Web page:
• Hegel

Nations are What Their Deeds are


Pp. 73-76 Hegel, Georg Wilhelm Friedrich. Philosophy of History. Translated by John Sibree. New York: Colonial Press, 1900.

The very essence of Spirit is activity; it realizes its potentiality—makes itself its own deed, its own work—and thus it becomes an object to itself; contemplates itself as an objective existence. Thus is it with the Spirit of a people: it is a Spirit having strictly donned characteristics, which erects itself into an objective world, that exists and persists in a particular religious form of worship, customs, constitution, and political laws—in the whole complex of its institutions—in the events and transactions that make up its history. That is its work — that is what this particular Nation is. Nations are what their deeds are. Every Englishman will say: We are the men who navigate the ocean, and have the commerce of the world ; to whom the East Indies belong and their riches; who have a parliament, juries, etc.—The relation of the individual to that Spirit is that he appropriates to himself this substantial existence ; that it becomes his character and capability, enabling him to have a definite place in the world—to be something. For he finds the being of the people to which he belongs an already established, firm world—objectively present to him—with which he has to incorporate himself. In this its work, therefore^—its world—the Spirit of the people enjoys its existence and finds its satisfaction.—A Nation is moral—virtuous—vigorous—while it is engaged in realizing its grand objects, and defends its work against external violence during the process of giving to its purposes an objective existence. The contradiction between its potential, subjective being—its inner aim and life—and its actual being is removed ; it has attained full reality, has itself objectively present to it. But this having been attained, the activity displayed by the Spirit of the people in question is no longer needed ; it has its desire. The Nation can still accomplish much in war and peace at home and abroad; but the living substantial soul itself may be said to have ceased its activity. The essential, supreme interest has consequently vanished from its life, for interest is present only where there is opposition. The nation lives the same kind of life as the individual when passing from maturity to old age—in the enjoyment of itself—in the satisfaction of being exactly what it desired and was able to attain. Although its imagination might have transcended that limit, it nevertheless abandoned any such aspirations as objects of actual endeavor, if the real world was less than favorable to their attainment—and restricted its aim by the conditions thus imposed. This mere customary life (the watch wound up and going on of itself) is that which brings on natural death. Custom is activity without opposition, for which there remains only a formal duration; in which the fulness and zest that originally characterized the aim of life are out of the question—a merely external sensuous existence which has ceased to throw itself enthusiastically into its object. Thus perish individuals, thus perish peoples by a natural death; and though the latter may continue in being, it is an existence without intellect or vitality; having no need of its institutions, because the need for them is satisfied—a political nullity and tedium. In order that a truly universal interest may arise, the Spirit of a People must advance to the adoption of some new purpose; but whence can this new purpose originate? It would be a higher, more comprehensive conception of itself—a transcending of its principle—but this very act would involve a principle of a new order, a new National Spirit.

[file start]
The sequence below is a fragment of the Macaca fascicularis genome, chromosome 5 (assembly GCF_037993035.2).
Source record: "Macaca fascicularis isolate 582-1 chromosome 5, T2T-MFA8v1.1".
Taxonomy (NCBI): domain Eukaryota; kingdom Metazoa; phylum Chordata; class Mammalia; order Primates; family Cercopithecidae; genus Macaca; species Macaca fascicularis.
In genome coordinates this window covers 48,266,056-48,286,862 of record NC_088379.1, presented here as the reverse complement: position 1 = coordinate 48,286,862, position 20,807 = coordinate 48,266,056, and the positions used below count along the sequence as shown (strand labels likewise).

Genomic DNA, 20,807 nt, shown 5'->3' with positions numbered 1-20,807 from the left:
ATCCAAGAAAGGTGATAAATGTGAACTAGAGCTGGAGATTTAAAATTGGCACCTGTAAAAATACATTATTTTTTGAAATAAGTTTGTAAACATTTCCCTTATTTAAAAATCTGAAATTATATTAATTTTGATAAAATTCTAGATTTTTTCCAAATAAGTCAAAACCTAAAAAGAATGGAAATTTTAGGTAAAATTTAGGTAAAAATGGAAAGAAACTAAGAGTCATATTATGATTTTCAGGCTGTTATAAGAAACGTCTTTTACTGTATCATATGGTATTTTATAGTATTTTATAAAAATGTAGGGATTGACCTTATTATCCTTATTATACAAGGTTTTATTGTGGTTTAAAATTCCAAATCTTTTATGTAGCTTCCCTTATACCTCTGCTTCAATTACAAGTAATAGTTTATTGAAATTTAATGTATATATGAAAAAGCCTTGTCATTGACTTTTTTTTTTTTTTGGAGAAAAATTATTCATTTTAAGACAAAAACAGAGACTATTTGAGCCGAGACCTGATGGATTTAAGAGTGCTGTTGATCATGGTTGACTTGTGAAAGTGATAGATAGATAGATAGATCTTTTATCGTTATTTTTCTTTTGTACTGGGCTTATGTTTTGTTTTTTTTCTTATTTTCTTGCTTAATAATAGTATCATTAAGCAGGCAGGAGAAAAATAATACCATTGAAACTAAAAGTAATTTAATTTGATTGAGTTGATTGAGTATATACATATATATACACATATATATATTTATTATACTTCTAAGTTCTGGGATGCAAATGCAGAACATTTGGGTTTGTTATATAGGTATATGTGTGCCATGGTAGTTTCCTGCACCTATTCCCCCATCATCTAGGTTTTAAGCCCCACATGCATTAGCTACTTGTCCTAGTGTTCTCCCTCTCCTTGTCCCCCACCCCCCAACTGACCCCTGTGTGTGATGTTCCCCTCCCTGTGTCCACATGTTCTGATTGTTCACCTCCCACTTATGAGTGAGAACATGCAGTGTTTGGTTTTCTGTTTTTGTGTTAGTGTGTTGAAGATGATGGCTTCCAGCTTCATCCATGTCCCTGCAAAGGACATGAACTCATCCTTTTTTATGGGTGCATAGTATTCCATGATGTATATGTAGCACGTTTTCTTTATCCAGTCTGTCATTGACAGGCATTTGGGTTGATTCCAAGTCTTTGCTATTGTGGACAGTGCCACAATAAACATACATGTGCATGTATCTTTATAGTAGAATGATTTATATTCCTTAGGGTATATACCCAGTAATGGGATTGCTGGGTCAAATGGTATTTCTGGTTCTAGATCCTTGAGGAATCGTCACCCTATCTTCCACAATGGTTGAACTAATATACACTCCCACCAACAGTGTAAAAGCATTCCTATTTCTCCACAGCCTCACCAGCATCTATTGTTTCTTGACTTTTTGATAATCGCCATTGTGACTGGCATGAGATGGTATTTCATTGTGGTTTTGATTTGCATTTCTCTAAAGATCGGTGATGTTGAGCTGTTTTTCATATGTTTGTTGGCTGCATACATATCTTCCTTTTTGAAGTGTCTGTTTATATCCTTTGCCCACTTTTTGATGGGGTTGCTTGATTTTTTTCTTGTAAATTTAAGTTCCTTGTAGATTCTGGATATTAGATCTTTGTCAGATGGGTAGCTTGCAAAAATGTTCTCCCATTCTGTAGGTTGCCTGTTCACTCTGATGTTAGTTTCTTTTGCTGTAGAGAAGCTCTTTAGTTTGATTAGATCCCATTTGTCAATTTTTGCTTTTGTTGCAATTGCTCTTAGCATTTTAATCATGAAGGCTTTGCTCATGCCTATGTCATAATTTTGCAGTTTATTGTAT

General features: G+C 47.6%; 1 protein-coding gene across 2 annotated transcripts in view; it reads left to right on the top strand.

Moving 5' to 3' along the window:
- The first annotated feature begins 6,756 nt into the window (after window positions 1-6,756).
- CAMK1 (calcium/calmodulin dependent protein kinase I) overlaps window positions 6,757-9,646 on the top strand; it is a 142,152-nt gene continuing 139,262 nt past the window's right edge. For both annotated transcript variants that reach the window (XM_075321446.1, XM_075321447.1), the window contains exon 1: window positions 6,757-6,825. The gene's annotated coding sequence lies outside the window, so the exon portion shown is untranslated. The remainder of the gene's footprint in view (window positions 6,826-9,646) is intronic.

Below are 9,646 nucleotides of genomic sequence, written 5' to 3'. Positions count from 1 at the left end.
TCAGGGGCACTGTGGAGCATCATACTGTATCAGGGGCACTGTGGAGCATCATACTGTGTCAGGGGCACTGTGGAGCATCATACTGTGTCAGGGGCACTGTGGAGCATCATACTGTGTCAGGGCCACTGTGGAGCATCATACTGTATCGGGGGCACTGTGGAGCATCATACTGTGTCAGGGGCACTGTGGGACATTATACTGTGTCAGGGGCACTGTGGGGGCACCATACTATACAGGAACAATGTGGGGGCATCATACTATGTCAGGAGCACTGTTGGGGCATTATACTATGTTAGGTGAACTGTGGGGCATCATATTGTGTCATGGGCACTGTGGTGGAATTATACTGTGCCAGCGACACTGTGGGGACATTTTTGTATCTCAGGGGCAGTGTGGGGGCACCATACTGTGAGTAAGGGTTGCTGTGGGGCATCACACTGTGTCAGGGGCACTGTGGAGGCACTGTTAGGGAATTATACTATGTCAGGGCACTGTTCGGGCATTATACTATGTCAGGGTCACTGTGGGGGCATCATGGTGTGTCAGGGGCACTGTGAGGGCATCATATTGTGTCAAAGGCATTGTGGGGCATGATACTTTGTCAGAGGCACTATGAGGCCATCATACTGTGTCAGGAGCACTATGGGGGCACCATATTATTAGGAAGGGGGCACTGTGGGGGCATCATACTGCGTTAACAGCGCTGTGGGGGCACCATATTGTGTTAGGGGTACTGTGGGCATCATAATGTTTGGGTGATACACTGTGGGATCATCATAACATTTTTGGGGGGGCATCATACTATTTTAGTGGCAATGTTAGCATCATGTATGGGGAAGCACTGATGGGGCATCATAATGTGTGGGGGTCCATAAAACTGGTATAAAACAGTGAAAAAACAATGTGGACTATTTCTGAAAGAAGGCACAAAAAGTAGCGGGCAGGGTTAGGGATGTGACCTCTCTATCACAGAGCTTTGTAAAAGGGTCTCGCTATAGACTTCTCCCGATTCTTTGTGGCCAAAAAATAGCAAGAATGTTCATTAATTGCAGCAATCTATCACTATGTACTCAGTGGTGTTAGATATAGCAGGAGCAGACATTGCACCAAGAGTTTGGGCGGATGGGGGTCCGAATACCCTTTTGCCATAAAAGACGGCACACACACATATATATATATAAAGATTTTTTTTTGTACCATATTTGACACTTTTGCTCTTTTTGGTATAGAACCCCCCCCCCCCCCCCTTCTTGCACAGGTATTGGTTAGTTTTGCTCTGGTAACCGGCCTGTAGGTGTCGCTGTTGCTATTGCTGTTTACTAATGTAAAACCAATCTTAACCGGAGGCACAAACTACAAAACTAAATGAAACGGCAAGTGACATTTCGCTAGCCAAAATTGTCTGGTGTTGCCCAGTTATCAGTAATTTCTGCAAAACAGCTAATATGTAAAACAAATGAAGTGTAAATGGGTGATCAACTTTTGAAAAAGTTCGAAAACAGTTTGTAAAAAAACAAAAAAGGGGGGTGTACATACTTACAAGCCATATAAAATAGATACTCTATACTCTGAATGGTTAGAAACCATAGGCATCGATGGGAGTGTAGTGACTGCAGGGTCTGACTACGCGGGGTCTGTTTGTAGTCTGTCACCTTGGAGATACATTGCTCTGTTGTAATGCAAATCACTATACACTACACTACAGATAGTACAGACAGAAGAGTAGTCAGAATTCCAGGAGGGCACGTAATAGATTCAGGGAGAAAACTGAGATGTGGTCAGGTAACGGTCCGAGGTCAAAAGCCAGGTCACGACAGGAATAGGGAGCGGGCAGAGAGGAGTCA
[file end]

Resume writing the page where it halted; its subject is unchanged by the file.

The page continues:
Such a new principle does in fact enter into the Spirit of a people that has arrived at full development and self-realization; it dies not a simply natural death—for it is not a mere single individual, but a spiritual, generic life; in its case natural death appears to imply destruction through its own agency. The reason of this difference from the single natural individual, is that the Spirit of a people exists as a genus, and consequently carries within it its own negation, in the very generality which characterizes it. A people can only die a violent death when it has become naturally dead in itself, as, e.g., the German Imperial Cities, the German Imperial Constitution.

It is not of the nature of the all-pervading Spirit to die this merely natural death; it does not simply sink into the senile life of mere custom, but—as being a National Spirit belonging to Universal History—attains to the consciousness of what its work is; it attains to a conception of itself. In fact it is world-historical only in so far as a universal principle has lain; in its fundamental element—in its grand aim: only so far is the work which such a spirit produces, a moral, political organization. If it be mere desires that impel nations to activity, such deeds pass over without leaving a trace; or their traces are only ruin and destruction. Thus, it was first Chronos — Time—that ruled; the Golden Age, without moral products; and what was produced—the offspring of that Chronos—was devoured by it. It was Jupiter—from whose head Minerva sprang, and to whose circle of divinities belong Apollo and the Muses—that first put a constraint upon Time, and set a bound to its principle of decadence. He is the Political god, who produced a moral work—the State.